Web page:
Gamergate: What Felicia Day says about misogynistic cyberbullying

Actor Felicia Day calls for tolerance and an end to Gamergate cyberbullying. 

(Photo by Barry Brecheisen/Invision/AP)
Felicia Day is an actress and video gamer. She's seen here, at the Chicago Comic & Entertainment Expo at McCormick Place in Chicago.

The most frightening words anyone can type online these days are “Gamer Gate," according to a recent Tumblr post by popular actress and video gamer Felicia Day, who is pleading for tolerance and an end to extreme cyberbullying.

 “I have tried to retweet a few of the articles I’ve seen dissecting the issue in support, but personally I am terrified to be doxxed [having one’s personal documents, address and family information maliciously made public] for even typing the words “Gamer Gate,” Ms. Day wrote in her Tumblr post this week from Canada where she was at work on an upcoming episode of the popular TV drama series Supernatural. 

Day and numerous others have been plagued online by malicious cyber ghosts. Her post details how in real life, she recently crossed the street to avoid two young men wearing T-shirts with popular video game logos. Pre Gamergate, Day would have crossed over to meet them, she writes.

 “I have allowed a handful of anonymous people censor me. They have forced me, out of fear, into seeing myself a potential victim. And that makes me loathe not THEM, but MYSELF. “

 Gamergate essentially began with the reasonable purpose of protesting what some gamers viewed as unethical journalistic practices among those who write or otherwise produce video blogs and podcasts about the video gaming community.

 While the Sturm und Drang as largely been contained to the gaming community since its inception, roughly three months ago, postings by cross-over celebrities who straddle the line between the shadow worlds online and television - such as Day- have brought Gamergate under what might be called “the eye of Sauron” aka mainstream media.

 On Tuesday, The Guardian newspaper reported that factions of the movement have allegedly become a frightening online bullying force that singles out women.

“The recent uproar – said to be over ethics in journalism but focused mostly on targeting outspoken women who aren’t journalists at all – is just the last, desperate gasp of misogynists facing an unwelcoming future. But this particular bitter end, while long overdue, is loud, angry and extremely dangerous,” according to The Guardian.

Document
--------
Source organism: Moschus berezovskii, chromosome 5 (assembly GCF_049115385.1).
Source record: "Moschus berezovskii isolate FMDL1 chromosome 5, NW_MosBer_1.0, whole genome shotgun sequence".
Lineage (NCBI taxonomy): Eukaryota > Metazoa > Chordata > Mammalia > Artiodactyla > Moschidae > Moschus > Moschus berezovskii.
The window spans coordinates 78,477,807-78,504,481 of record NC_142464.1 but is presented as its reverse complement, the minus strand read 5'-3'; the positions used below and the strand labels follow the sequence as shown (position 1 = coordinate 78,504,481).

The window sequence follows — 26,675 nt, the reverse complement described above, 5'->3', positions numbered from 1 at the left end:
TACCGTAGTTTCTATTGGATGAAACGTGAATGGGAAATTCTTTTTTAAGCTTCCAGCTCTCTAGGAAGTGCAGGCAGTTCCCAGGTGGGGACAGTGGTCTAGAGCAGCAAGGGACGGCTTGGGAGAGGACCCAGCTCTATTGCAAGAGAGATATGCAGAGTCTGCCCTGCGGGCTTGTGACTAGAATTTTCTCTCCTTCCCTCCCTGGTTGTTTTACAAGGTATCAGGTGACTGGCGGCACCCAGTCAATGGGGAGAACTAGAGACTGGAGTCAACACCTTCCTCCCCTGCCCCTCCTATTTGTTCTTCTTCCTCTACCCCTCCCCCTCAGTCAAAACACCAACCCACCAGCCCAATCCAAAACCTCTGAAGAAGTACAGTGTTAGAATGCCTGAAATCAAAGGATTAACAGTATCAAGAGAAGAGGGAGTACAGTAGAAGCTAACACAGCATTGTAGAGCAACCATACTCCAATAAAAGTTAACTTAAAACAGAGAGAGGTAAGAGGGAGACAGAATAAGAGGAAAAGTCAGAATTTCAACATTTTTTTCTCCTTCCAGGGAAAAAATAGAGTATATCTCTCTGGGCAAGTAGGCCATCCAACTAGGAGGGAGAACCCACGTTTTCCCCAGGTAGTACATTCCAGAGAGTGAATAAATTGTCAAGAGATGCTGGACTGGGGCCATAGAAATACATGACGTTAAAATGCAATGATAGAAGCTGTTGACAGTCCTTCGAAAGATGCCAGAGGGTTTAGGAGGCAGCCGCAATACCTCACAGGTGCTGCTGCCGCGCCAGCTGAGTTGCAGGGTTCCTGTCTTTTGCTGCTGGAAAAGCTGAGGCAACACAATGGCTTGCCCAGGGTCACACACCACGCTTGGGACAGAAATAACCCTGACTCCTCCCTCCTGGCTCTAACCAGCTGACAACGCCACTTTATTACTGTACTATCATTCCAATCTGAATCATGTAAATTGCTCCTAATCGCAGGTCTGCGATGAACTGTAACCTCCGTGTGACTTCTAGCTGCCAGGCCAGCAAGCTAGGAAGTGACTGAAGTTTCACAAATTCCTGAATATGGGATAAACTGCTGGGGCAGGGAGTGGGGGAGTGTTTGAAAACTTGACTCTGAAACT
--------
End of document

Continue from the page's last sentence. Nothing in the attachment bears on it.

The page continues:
The article lists female game developers who have been targeted by those claiming to be a part of Gamergate saying: “Brianna Wu and Zoe Quinn have fled their homes in fear after a terrifying barrage of rape and death threats. Feminist media critic Anita Sarkeesian was forced to cancel a talk last week at Utah State University after the school received an email promising a “Montreal Massacre-style” mass shooting if she was allowed to speak.”

 In her post this week Day admits to having been driven offline by the cyber bullying.

 “I have been terrified of inviting a deluge of abusive and condescending tweets into my timeline,” Day writes. “I did one simple @ reply to one of the main victims several weeks back, and got a flood of things I simply couldn’t stand to read directed at me. I had to log offline for a few days until it went away.”

 This is reminiscent of the abuse directed at Robin William’s daughter in mid-August on Twitter by a pack of “trolls” after his suicide. Trolls – those who post on people’s social media feeds for the sole purpose of causing unrest or inflicting random emotional damage. 

 Ms. Williams was driven offline and Twitter swiftly reacted by amending its policies regarding abuse.

 Despite her fear of reprisals Day gave a voice to all those who simply love to game, who seek community and acceptance among their peers.

She asked those who are shouting to take a breath and listen to reason. Day did what many peace seekers have done before her - walking, unarmed, palms up into the lion’s den and setting an example of how frightened people can become heroes.

 Day calling for an end to hostilities that appear to be doing little more than vilifying the entire gaming community.

 So to myself and to everyone else who operates out of love not vengeance: Don’t abandon games,” Day writes. “Don’t cross the street. Gaming needs you. To create, to play, to connect.”

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